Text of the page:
Scotch Whisky: powerhouse in Europe
26 Jun 2014
I was happy to be back in Brussels this week, my old
stamping-ground when in government. I was speaking at the
launch of SpiritsEUROPE'S brochure on the importance of spirits
exports to European prosperity.
Its title says it all, Spirits: a European powerhouse for
trade. The keynote speaker was the European Commissioner for
Trade, Karel De Gucht. Also on the panel, compered by Paul
Skehan, SpiritsEUROPE'S director, were my opposite number in
France, the head of the Cognac association (BNIC), Catherine Le
Page, and Hosuk Lee-Makiyama, from the think-tank
All of us in our different ways underlined the success of the
European spirits sector. Over the decade to 2013, European
spirits exports outside the EU doubled to €10 billion, making them
the EU's most valuable agricultural export. Scotch
Whisky represents about 40% of this total. We also underlined
the sector's capacity to carry on increasing exports significantly
over the next five years, and stressed how important it was for the
incoming European Parliament and Commission to carry on supporting
a positive trade agenda.
I said the following about the success of the Scotch Whisky
industry over the last decade:
1. We currently export €170 of Scotch Whisky every second
from the UK, with about €100 going outside the EU, and that
proportion growing. The growth in our exports tracks
growth in emerging markets, and even in difficult markets our
record is good. For example, in India our exports increased
by 12% last year, despite all the barriers and a 150% tariff;
Brazil is our 10th biggest market, with exports up by nearly
20%. And in Nigeria, although exports are still well below
potential, we saw them increase by over 40% last year.
Getting fuller and freer access to these markets is vital if we are
to continue to succeed.
2. We have succeeded because:
- we make a long-term commitment. Scotch Whisky companies
have had a presence in the main emerging markets for years.
They know local preferences and networks and can work with
them. They have invested in high-reputation brands that
appeal to aspirational consumers.
- we protect our reputation. We've made a determined effort
to make sure Scotch Whisky is produced to high and rigorous
standards, in Scotland. We've determinedly chased down fakes
and products that, by implication, suggest they are Scotch Whisky
when they are not. Over a long period, this pays
dividends. Just as German machine tools command a premium and
are sought by customers, so is Scotch Whisky from
- like the rest of the spirits industry, we've used trade policy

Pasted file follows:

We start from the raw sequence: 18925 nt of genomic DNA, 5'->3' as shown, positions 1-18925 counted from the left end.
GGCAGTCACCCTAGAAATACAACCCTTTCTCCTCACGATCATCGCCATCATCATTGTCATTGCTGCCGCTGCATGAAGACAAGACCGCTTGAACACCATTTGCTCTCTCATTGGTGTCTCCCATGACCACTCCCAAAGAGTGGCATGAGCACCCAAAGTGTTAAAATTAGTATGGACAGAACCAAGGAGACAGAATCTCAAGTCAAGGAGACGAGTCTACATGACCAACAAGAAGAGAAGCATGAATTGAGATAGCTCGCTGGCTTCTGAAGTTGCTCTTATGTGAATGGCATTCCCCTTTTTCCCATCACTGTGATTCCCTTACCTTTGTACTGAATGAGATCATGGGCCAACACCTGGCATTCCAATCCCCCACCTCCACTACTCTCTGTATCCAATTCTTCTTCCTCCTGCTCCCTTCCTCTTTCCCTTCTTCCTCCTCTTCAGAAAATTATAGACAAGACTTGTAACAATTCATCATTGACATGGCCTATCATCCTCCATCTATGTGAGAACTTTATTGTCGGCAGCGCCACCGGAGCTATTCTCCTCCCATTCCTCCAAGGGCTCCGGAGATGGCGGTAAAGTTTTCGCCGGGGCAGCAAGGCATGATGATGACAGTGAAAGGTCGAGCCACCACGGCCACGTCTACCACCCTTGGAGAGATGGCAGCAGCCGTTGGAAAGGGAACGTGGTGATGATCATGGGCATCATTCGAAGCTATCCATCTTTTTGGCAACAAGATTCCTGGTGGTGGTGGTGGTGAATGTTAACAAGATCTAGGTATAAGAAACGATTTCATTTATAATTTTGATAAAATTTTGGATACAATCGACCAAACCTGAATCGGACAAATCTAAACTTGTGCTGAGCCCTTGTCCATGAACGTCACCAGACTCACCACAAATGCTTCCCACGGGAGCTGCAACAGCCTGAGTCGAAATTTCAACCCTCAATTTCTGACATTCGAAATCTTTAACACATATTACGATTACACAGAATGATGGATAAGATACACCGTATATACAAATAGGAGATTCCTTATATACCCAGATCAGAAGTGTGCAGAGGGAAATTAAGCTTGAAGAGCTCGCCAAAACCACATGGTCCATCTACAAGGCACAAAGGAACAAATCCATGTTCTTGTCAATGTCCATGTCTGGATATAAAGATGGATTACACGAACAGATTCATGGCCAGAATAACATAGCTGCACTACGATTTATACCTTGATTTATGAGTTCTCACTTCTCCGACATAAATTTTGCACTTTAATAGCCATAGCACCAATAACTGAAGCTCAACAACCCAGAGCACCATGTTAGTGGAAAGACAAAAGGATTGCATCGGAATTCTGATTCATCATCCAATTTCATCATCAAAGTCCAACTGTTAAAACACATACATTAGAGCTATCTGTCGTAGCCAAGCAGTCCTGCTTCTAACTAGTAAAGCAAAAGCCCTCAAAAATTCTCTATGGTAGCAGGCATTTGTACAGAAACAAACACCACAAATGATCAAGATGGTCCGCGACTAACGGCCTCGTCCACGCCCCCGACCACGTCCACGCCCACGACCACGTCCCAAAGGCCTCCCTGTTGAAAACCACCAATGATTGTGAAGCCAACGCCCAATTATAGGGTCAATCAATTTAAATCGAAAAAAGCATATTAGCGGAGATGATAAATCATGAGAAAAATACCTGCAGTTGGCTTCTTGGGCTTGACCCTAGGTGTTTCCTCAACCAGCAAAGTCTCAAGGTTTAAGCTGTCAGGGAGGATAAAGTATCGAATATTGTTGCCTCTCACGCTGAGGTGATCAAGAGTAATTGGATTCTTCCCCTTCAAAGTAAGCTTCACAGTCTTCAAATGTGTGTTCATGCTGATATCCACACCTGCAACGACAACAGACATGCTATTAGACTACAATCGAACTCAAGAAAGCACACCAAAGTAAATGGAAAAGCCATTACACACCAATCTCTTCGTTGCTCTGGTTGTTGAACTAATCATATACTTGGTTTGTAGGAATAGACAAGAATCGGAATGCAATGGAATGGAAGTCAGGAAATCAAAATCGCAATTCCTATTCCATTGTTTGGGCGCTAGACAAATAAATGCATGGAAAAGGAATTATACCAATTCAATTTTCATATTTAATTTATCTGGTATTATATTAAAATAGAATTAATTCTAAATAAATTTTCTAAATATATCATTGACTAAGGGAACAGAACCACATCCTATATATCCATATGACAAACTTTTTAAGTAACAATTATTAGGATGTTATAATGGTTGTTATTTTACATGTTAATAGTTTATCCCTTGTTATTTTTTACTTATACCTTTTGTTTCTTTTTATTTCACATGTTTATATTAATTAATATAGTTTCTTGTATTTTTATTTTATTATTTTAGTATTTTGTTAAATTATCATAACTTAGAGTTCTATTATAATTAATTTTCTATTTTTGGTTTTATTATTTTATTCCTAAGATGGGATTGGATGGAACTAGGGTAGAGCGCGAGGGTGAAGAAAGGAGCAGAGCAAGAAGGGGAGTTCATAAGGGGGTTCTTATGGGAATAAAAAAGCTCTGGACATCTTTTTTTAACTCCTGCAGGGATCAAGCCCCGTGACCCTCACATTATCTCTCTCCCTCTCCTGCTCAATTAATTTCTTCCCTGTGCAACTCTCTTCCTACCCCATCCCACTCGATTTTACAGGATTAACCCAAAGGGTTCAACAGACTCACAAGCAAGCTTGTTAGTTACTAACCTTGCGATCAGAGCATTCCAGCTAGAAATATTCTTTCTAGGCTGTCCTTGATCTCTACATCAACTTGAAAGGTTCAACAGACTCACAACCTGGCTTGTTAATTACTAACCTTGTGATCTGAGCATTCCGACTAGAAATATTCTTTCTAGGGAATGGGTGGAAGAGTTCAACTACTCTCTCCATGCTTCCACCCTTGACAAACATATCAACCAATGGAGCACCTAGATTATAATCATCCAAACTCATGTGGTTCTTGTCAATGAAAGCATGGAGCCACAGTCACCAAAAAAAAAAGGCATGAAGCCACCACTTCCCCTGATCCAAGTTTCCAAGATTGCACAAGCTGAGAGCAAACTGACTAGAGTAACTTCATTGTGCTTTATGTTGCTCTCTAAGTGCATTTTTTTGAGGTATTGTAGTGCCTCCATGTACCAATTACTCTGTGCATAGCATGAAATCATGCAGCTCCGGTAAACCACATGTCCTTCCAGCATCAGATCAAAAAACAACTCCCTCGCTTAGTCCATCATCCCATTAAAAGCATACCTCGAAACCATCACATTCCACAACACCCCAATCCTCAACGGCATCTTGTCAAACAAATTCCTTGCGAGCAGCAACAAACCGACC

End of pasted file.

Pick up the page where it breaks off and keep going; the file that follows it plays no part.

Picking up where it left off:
mechanisms to get results. We were a pioneer in getting trade
deals through bilateral EU agreements, for example the Spirits
Drinks agreements with the US and Mexico. We press when
necessary for the use of WTO and single market enforcement
mechanisms. In all this being able to work closely with both
the Commission and British Embassies is vital.
3. But we could do more. On what basis?
- The potential of EU Free Trade Agreements is not yet fully
developed. The EU's FTA negotiations started off ten years
ago as an emerging markets programme, to help improve the business
environment in those countries and deal with behind the border
barriers. In practice is has become a developed markets
programme, with deals concluded with developed economies like
Korea, Singapore, and Canada, and with the most live negotiations
with the US and Canada. Meanwhile, progress is slow on major
emerging market talks such as with Mercosur, with SE Asia, and with
India. We hope the new Commission will give new energy to
these vital negotiations.
- FTAs also need to actually generate free trade. We are
disappointed that alcoholic drinks were excluded from
liberalisation in the West Africa EPA and perhaps will be from
other EPAs too.
- There could be more creativity in trade negotiations. The
EU/US TTIP is potentially an excellent example here, with the
proposed Spirits Drinks Annex to set out best regulatory practice
as an example to others. Moreover, the TTIP will enshrine the
Commission's excellent idea of a "living agreement", ie providing a
framework to negotiate issues that don't make it into the initial
deal. This too could be a model. With our biggest
partners, we could aim at continuous negotiating processes
providing periodic agreements, rather than big bang deals.
This would mean that sectors not in an initial agreement could
still look forward to the prospect of liberalisation, rather than,
as now, losing it for a generation.
- Finally, we'd like to see DG Trade getting more resources.
The scope of its work has expanded massively in the last few years,
and resources have not kept pace. The Commission needs to be
more rigorous in moving people from low to high profile areas, and
be more willing to take in staff from Member States on a temporary
basis to help get things done.
David Frost, Scotch Whisky Association chief
You can read the brochure here: